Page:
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Let's send "get well soon" wishes to Hilary Hahn who has still not recovered fully from a muscle strain issue. She had to cancel a performance of two Bach concertos this week in Cleveland. And that gives us this week's envoi. This is a recording of Hilary playing the Bach A major Violin Concerto, but the video is of a completely different piece (no quartet of French horns in the Bach!):


Thursday, October 23, 2014

Harmonic Deficiencies?

Back a couple of years I put up a lot of posts about harmony and the problem of harmony in modernist music. I just ran across a post by theorist Luke Dahn that has some similar observations. Go read the post "Vertically Challenged?" There are a lot of very intriguing observations there including this one:
 I remember when I was an upper class undergraduate composer who was beginning to look at graduate schools. I sent an email to University of Michigan composer William Bolcom asking if he had any advice for a young composer who was preparing for graduate studies in composition. His reply was curt: “Go study Beethoven.” Not the response I was expecting.
Arnold Schoenberg, in his book Fundamentals of Music Composition spends most of the time discussing examples taken from Beethoven! Mulling over that is a nice antidote to those absurd flights of fancy such as Alex Ross' recent essay/review on Beethoven that throws up all sorts of dust, but tells us virtually nothing about why Beethoven is such a good composer.

Luke mentions some thoughts of the compose Tristan Murail as well:
Murail, too, implies that composers who are harmonically deficient or indifferent would be well served to look at music of the past, especially considering how “harmony relates to form.”
The relationship between harmonic structure and phrase structure in Classical Era music is very striking and I have looked at that quite a lot, especially in my numerous posts on the Haydn symphonies.

Let's listen to some Haydn. Here is an early symphony, No. 34 in D minor, with a very long slow movement in D minor followed by three short movements in D major. It was written in 1765:

Aleatory Quiz

Theory professors have blogs too and Luke Dahn has an interesting one. The current post is an "aleatory quiz" that tests whether you can distinguish between extremely complexly organized contemporary works for piano by Pierre Boulez and Karlheinz Stockhausen and music written using chance operations by John Cage. Go read the post and listen to the pieces. Luke acknowledges the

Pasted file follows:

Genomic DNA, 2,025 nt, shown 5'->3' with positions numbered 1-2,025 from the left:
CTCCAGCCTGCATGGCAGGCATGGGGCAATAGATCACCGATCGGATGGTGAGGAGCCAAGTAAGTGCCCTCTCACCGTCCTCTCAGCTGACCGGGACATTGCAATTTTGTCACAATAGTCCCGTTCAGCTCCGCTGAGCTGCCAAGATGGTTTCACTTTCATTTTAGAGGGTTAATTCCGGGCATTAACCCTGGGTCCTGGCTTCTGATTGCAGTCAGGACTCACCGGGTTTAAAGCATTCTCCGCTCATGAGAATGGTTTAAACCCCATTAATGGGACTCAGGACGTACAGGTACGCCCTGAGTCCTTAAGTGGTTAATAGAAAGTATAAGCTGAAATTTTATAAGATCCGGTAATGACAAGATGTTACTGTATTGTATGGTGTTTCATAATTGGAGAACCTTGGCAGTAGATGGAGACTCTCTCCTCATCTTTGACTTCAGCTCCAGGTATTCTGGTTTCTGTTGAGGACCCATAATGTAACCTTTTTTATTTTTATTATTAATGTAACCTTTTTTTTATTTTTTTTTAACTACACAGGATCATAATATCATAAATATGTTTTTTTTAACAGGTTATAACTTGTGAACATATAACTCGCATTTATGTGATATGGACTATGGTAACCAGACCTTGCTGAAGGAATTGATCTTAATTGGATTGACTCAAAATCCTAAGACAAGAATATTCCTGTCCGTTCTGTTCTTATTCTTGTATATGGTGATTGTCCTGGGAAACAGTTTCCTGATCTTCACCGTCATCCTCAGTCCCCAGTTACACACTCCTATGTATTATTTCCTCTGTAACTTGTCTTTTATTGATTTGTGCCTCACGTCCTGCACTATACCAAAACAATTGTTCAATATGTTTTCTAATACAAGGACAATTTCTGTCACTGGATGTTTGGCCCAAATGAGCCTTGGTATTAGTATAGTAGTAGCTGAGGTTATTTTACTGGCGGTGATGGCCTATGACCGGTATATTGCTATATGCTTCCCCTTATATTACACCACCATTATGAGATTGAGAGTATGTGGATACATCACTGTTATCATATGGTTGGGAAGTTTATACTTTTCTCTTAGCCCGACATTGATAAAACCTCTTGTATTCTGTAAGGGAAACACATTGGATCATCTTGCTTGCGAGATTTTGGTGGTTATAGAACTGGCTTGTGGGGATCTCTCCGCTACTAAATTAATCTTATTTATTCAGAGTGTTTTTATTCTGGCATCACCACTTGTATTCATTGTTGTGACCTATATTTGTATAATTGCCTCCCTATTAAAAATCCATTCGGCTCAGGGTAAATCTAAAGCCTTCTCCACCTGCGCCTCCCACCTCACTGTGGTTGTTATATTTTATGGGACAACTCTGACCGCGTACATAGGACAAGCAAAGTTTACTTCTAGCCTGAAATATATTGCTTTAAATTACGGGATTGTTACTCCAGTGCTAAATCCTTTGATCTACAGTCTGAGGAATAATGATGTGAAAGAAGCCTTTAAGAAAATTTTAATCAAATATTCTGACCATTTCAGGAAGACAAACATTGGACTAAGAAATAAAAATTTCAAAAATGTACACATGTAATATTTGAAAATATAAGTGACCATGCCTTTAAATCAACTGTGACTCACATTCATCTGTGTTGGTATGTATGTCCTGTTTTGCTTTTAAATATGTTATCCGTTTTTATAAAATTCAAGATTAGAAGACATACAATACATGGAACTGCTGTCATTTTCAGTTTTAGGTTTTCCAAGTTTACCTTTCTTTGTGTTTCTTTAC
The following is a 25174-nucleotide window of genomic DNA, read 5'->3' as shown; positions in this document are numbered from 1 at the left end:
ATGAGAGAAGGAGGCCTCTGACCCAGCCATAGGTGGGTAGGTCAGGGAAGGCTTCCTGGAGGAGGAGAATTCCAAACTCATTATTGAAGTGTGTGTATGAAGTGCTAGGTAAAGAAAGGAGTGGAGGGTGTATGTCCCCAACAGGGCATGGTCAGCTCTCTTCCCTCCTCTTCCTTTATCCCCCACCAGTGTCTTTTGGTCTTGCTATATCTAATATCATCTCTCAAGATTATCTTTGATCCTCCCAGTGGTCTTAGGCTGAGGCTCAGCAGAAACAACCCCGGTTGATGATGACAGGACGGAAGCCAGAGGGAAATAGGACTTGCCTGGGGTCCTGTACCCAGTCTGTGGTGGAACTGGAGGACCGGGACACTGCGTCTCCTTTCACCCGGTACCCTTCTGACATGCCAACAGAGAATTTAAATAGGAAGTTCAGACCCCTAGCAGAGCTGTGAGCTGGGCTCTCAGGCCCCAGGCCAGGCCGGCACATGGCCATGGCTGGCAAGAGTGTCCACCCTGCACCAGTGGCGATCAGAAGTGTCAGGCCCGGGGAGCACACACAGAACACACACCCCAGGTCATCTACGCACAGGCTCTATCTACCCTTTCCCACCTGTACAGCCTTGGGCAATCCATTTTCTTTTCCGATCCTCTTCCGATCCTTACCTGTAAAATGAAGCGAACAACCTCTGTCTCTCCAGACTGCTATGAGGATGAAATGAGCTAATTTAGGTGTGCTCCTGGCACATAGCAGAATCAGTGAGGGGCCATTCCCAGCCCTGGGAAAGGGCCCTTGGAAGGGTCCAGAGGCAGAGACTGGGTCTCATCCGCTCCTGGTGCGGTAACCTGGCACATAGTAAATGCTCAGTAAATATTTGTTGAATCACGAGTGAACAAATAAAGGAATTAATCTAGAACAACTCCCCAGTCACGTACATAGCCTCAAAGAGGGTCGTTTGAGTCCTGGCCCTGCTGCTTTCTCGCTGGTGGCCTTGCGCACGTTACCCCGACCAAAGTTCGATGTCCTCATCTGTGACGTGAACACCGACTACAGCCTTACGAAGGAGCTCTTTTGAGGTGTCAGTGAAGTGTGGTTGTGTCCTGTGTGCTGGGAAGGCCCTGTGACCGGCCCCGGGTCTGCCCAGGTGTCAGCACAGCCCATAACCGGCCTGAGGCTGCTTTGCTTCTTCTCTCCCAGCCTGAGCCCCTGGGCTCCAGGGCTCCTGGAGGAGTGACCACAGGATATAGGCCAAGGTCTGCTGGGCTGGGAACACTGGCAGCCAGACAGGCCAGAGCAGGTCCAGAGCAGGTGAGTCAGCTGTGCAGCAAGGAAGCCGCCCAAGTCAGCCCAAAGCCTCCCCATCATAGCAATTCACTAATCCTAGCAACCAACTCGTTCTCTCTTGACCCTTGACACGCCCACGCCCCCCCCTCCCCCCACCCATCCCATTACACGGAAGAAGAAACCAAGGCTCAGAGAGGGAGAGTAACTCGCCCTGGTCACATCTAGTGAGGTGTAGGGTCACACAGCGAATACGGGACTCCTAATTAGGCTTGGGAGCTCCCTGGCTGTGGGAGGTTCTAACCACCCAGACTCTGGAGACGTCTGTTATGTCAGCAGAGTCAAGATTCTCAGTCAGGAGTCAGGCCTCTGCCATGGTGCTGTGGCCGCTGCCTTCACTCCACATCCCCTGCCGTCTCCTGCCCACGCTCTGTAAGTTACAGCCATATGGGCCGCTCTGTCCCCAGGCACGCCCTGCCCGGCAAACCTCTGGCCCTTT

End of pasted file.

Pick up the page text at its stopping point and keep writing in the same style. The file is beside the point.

"ironic fact that aleatory of the kind represented by Cage’s Music of Changes often produced results that are strikingly similar to works of composers in the modernist avant-garde, composers that came to loathe Cage’s aleatory."
I think he might have taken this thought just a bit further. All these pieces by the three composers, were composed at around the same time: between 1948 and 1952. They all have the distinct flavor of the extreme modernism of the immediate post-war years. It is interesting that all the pieces sound so very alike, but from a historian's point of view, this is not so surprising. Why the composers who write highly organized music loathe the composers who use chance methods is that they believe that it is their methods that guarantee the significance of their music and its place in posterity. The music of Cage, sounding so very similar, disproves this entirely, does it not? It is too bad that our modernist-leaning commentator Bridge seems to have departed, as I'm sure he would have something interesting to say.

It seems to me clear that there are macro and micro epochs in music history: little moments of extremity and larger moments of shared style. The Classical Era from around 1770 to around 1830 (give or take a decade) is an important one that originated a great deal of the music we enjoy greatly. The "sturm un drang" was a micro moment of extreme expression within that period. Similarly, the Modernist Era from immediately after WWI (say, around 1920) to around 1970, was one of a shared style of atonality and rhythmic complexity. Within this era was the micro moment of extreme complexity that we can hear in these piano pieces: wide intervals, jagged rhythms and harmonic dissonance. Here are some links so you can read up on this music: